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Small-scale cider distillation

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  • waljaco
    Domestic Eaux-de-vie http://www.beveragebusiness.com/art-arch/mmbreed05.html Wal
    Message 1 of 6 , Jul 3, 2002
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    • Ackland, Tony (CALNZAS)
      ... Interesting that they say that adding sugar to the fruit will increase the probability of hangovers. I wonder what the mechanism for that is, given the
      Message 2 of 6 , Jul 3, 2002
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        > 'Domestic Eaux-de-vie'
        > http://www.beveragebusiness.com/art-arch/mmbreed05.html

        Interesting that they say that adding sugar to the fruit will increase the probability of hangovers. I wonder what the mechanism for that is, given the earlier discussions that sugar cant make methanol, and that its the stems/pips etc in the fruit that are likely to be the contributors.

        Tony
      • Mike Nixon
        ... From: Ackland, Tony (CALNZAS) To: new_distillers@yahoogroups.com Sent: Thursday, July 04, 2002 8:01 AM Subject: RE: [new_distillers] Small-scale cider
        Message 3 of 6 , Jul 3, 2002
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          ----- Original Message -----
          From: Ackland, Tony (CALNZAS)
          To: new_distillers@yahoogroups.com
          Sent: Thursday, July 04, 2002 8:01 AM
          Subject: RE: [new_distillers] Small-scale cider distillation



          > 'Domestic Eaux-de-vie'
          >
          http://www.beveragebusiness.com/art-arch/mmbreed05.html

          Interesting that they say that adding sugar to the fruit will increase the probability of hangovers.  I wonder what the mechanism for that is, given the earlier discussions that sugar cant make methanol, and that its the stems/pips etc in the fruit that are likely to be the contributors.
          Tony
           
          Quoting the relevant passage from that website:
          "Rupf said that most Alsatian distillers now add sugar to make their products easier to drink. That also makes them a little more likely to give hangovers"
           
          Would it be that making their products "easier to drink" holds a clue?  If you drink more of a flavored spirit then the chances of ending up with a hangover would seem to be higher than if you drink less.
          Mike

        • Dr. M. Legendre
          On Thu, 4 Jul 2002 08:34:19 +1200 ... I think we may be missing something here. My interpretation is that the sugar is being added to the distilled _product_
          Message 4 of 6 , Jul 3, 2002
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            On Thu, 4 Jul 2002 08:34:19 +1200
            "Mike Nixon" <mike@...> wrote:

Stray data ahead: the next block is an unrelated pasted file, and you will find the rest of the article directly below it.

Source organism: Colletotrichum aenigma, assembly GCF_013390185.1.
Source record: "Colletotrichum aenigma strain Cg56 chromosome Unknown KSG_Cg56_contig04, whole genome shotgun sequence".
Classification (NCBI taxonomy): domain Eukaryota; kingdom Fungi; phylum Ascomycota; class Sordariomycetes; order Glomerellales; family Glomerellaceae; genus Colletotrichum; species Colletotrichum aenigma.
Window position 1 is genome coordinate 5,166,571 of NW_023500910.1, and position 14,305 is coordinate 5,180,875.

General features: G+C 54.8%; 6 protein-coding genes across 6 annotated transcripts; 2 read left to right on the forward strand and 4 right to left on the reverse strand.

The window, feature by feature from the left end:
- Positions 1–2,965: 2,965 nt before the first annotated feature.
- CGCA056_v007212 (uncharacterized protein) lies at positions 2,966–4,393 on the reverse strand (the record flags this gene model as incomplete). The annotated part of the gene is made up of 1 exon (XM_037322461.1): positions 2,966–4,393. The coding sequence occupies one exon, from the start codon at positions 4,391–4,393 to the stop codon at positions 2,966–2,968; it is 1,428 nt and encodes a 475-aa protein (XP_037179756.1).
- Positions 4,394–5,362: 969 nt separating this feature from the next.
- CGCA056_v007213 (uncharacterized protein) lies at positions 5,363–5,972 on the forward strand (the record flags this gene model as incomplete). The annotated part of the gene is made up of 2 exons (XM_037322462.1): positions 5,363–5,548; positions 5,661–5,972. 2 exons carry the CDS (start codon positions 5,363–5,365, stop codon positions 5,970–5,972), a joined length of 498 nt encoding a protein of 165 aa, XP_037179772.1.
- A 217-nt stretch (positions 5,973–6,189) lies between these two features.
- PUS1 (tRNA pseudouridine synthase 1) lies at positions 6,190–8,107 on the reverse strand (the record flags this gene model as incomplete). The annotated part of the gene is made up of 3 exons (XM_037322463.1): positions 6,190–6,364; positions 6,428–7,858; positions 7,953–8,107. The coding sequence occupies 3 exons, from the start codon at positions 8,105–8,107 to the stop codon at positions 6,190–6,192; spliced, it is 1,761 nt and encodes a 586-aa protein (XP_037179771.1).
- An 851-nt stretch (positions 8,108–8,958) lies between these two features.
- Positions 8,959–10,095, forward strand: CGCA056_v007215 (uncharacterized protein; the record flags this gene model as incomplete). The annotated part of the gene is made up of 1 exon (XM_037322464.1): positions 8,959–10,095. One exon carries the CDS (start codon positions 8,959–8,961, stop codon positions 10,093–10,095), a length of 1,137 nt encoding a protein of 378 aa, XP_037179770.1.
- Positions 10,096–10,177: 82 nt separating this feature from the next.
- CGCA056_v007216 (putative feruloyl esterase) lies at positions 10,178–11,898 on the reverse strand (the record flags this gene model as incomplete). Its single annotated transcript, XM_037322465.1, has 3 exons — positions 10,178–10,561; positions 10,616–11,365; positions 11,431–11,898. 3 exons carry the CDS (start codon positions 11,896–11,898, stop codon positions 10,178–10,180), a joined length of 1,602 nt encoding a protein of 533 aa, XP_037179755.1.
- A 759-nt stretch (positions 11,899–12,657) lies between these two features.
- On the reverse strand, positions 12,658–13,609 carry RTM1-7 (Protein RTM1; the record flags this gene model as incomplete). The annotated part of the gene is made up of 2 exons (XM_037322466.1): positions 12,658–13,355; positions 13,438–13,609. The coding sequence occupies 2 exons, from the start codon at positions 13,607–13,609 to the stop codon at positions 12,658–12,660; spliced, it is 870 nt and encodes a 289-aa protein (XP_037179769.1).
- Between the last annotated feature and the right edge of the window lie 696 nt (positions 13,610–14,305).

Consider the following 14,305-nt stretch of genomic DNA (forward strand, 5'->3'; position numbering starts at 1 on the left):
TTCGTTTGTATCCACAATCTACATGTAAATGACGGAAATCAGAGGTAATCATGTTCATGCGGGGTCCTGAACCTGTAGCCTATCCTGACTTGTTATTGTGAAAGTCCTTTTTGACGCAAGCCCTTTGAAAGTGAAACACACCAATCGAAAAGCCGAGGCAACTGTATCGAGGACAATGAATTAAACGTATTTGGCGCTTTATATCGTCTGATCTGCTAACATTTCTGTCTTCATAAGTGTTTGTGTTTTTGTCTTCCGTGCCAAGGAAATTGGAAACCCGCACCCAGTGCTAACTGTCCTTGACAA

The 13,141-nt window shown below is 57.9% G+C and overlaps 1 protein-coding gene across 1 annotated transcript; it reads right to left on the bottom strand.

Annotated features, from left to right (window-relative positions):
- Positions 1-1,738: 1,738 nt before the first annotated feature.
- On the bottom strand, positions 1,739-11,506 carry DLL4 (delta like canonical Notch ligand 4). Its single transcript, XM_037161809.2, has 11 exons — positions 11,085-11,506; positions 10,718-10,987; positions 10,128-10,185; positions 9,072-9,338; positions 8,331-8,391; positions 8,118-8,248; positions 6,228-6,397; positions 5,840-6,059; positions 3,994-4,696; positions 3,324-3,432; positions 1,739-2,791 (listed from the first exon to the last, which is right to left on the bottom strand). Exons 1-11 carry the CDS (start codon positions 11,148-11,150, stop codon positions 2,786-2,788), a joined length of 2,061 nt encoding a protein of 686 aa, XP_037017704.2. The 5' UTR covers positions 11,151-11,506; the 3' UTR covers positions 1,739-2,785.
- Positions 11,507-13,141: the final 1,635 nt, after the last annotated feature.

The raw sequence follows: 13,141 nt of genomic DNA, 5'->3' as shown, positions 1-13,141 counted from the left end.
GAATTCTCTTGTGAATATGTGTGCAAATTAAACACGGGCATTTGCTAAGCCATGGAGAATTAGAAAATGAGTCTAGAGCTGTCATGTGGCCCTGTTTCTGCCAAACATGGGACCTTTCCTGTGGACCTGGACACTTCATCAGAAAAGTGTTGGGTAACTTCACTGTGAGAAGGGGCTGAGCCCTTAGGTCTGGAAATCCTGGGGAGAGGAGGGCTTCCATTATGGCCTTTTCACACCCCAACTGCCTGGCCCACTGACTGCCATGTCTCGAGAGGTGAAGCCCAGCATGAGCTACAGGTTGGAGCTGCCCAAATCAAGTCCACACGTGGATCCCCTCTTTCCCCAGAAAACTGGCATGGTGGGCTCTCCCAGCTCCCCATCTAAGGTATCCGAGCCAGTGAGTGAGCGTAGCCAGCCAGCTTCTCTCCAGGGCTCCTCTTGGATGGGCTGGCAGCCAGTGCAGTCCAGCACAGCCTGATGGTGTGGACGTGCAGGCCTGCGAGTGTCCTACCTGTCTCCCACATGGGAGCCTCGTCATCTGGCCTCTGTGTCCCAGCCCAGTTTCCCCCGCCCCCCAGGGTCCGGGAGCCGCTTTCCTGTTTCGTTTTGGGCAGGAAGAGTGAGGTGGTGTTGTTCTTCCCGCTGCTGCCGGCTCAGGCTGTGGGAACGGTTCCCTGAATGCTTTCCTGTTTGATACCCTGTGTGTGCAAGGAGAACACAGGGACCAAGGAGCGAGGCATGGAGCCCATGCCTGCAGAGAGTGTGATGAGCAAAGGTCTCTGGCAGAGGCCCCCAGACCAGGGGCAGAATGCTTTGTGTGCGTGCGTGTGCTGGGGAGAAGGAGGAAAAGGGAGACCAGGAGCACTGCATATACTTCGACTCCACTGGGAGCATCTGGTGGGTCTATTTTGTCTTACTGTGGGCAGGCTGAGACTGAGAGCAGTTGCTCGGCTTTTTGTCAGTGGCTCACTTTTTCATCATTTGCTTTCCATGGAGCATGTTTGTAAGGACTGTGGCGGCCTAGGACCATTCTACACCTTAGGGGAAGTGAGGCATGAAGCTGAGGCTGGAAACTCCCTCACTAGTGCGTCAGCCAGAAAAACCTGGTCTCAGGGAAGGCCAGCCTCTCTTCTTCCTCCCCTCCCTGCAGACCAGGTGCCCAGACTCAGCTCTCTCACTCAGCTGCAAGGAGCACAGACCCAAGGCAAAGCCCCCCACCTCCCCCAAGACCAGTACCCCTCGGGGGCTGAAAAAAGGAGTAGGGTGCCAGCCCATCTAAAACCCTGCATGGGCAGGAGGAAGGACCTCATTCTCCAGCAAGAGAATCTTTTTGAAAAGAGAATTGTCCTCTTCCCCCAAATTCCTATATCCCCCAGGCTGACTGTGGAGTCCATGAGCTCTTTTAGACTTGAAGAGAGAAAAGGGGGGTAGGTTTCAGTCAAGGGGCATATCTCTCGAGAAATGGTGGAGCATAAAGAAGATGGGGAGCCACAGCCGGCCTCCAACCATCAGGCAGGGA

> Quoting the relevant passage from that website:
            > "Rupf said that most Alsatian distillers now add sugar to make their
            > products easier to drink. That also makes them a little more likely to
            > give hangovers"
            >
            > Would it be that making their products "easier to drink" holds a clue?
            > If you drink more of a flavored spirit then the chances of ending up
            > with a hangover would seem to be higher than if you drink less.

            I think we may be missing something here. My interpretation is that the
            sugar is being added to the distilled _product_ (as one does with
            extracts) rather than to the mash/must. This might make it 'easier to
            drink'.

            Adding amounts of sugar (as for a liqueur or cordial) to liquor will
            increase the quantity, if not the severity, of the aftereffects. Merry
            Christmas ;)

            -- Dr. M. Legendre
          • ups474@aol.com
            Sugar- added spirit can potentially cause a worse hangover- not because of the sugar itself, but because yeast tends to produce more higher and lower alcohols
            Message 5 of 6 , Jul 3, 2002
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              Sugar- added spirit can potentially cause a worse hangover- not because of
              the sugar itself, but because yeast tends to produce more higher and lower
              alcohols when it is fermented in high sugar concentrations- I.e; there is
              less heads/tails/methanol to get rid of in a 10gallon batch of 10%abv, than
              in a five gallon batch of 20%abv. The heavier concentration of sugar causes
              the problem, not the source of fermentables.
            • ups474@aol.com
              Adding sugar to a distilled spirit does make it smoother, but it may mess up the blood glucose levels in acute cases of ethanol poisoning, and therefore,
              Message 6 of 6 , Jul 3, 2002
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                Adding sugar to a distilled spirit does make it smoother, but it may mess up
                the blood glucose levels in acute cases of ethanol poisoning, and therefore,
                intensify the hangover.
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